Infectious Diseases: Medical Treatments

Department of Health and Social Care written question – answered on 7th June 2022.

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Photo of Lord Mendelsohn Lord Mendelsohn Labour

To ask Her Majesty's Government whether clinical guidelines have been produced about the prescription of longer courses of anti-virals for refractory infections in immunocompromised individuals; if not, what assessment they have made of the impact of a lack of guidelines on doctors’ ability to issue appropriate prescriptions; and what assessment they have made of the impact of the COVID-19 Medicines Delivery Unit’s decision-making processes on treatment access for patients with immunodeficiency.

Photo of Lord Kamall Lord Kamall The Parliamentary Under-Secretary for Health and Social Care

Clinical access policies for the routinely available COVID-19 treatments in the National Health Service apply to treatment decisions being made by clinicians working with COVID Medicine Delivery Units in England. These decisions typically reflect the use within a medicine’s marketing authorisation, including the dose and duration of treatment to be provided, although there are mechanisms which allow the consideration of off-label use. The RAPID C-19 collaboration, led by the National Institute for Health and Care Excellence, monitors any emerging evidence from clinical trials which informs these clinical access decisions.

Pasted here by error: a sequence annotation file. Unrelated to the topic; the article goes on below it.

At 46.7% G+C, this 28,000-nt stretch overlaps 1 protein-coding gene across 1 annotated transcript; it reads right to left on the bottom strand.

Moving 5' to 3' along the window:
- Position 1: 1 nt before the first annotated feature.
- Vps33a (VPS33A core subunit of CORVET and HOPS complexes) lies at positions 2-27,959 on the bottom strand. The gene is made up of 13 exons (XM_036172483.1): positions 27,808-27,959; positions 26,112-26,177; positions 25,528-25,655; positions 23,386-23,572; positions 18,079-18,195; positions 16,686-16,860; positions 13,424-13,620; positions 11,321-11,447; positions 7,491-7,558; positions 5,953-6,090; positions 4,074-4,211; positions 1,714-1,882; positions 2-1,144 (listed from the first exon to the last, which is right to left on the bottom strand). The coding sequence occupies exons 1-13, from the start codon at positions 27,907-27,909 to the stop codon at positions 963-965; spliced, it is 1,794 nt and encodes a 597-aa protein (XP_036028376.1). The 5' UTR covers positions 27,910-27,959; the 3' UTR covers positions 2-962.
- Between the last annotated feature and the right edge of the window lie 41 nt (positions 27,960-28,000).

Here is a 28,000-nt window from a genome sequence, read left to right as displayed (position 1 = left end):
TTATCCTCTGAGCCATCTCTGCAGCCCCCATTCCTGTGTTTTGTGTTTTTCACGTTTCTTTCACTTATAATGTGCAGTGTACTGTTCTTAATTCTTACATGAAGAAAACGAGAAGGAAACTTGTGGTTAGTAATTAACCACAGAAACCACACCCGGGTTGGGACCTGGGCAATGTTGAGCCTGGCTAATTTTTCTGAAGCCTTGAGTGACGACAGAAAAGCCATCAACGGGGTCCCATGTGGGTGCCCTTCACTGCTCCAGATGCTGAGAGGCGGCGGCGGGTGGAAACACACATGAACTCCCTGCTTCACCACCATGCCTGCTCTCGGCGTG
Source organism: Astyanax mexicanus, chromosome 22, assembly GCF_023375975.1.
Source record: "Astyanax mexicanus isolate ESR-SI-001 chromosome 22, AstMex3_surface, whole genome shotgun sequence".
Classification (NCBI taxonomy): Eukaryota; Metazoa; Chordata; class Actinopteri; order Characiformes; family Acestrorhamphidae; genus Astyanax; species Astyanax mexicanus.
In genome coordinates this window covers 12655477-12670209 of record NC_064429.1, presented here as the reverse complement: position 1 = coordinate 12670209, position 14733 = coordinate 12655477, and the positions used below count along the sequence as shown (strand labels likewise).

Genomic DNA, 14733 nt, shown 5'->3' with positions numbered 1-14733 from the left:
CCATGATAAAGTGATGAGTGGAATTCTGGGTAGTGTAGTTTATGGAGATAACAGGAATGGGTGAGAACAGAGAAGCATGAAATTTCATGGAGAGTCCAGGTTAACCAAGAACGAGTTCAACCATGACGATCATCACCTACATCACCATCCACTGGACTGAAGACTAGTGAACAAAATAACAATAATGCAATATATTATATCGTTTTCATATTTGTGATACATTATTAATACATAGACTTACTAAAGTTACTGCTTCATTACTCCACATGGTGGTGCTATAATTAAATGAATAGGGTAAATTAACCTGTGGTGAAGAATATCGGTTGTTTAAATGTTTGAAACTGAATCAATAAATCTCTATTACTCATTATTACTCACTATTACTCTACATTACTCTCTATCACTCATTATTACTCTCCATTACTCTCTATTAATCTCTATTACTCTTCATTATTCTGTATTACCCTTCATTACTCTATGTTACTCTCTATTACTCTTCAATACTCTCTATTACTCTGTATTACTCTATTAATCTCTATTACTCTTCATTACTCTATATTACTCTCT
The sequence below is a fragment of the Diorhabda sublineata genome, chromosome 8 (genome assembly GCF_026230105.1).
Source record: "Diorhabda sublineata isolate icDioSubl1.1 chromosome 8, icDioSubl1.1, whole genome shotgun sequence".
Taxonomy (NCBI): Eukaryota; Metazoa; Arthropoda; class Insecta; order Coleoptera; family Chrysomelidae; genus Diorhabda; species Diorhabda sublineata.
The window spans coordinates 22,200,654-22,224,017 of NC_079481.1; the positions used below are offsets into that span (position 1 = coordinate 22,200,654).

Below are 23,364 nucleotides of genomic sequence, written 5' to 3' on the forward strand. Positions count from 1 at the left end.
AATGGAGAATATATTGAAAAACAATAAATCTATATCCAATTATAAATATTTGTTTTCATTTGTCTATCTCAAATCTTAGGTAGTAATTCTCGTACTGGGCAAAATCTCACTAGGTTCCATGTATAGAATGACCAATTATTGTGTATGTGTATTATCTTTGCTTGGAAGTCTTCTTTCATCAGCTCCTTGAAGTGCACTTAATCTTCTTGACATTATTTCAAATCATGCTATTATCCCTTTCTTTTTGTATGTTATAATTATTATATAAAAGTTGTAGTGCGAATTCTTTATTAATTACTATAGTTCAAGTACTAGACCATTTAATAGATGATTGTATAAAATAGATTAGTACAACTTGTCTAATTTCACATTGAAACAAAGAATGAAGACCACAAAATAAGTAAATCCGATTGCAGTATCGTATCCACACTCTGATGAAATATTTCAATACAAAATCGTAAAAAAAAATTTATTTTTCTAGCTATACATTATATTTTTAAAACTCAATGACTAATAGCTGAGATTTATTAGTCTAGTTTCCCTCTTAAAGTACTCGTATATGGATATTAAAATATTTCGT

The clinical access policy states that the antivirals molnupiravir and nirmatrelvir+ritonaivir should be taken for five days. Any treatment duration beyond the marketing authorisation is not included in this policy unless it is supported by evidence on the benefit and safety in clinical trials. No specific assessment of the impact of prescription guidelines and the COVID-19 Medicine Delivery Units’ decision-making process has been made.

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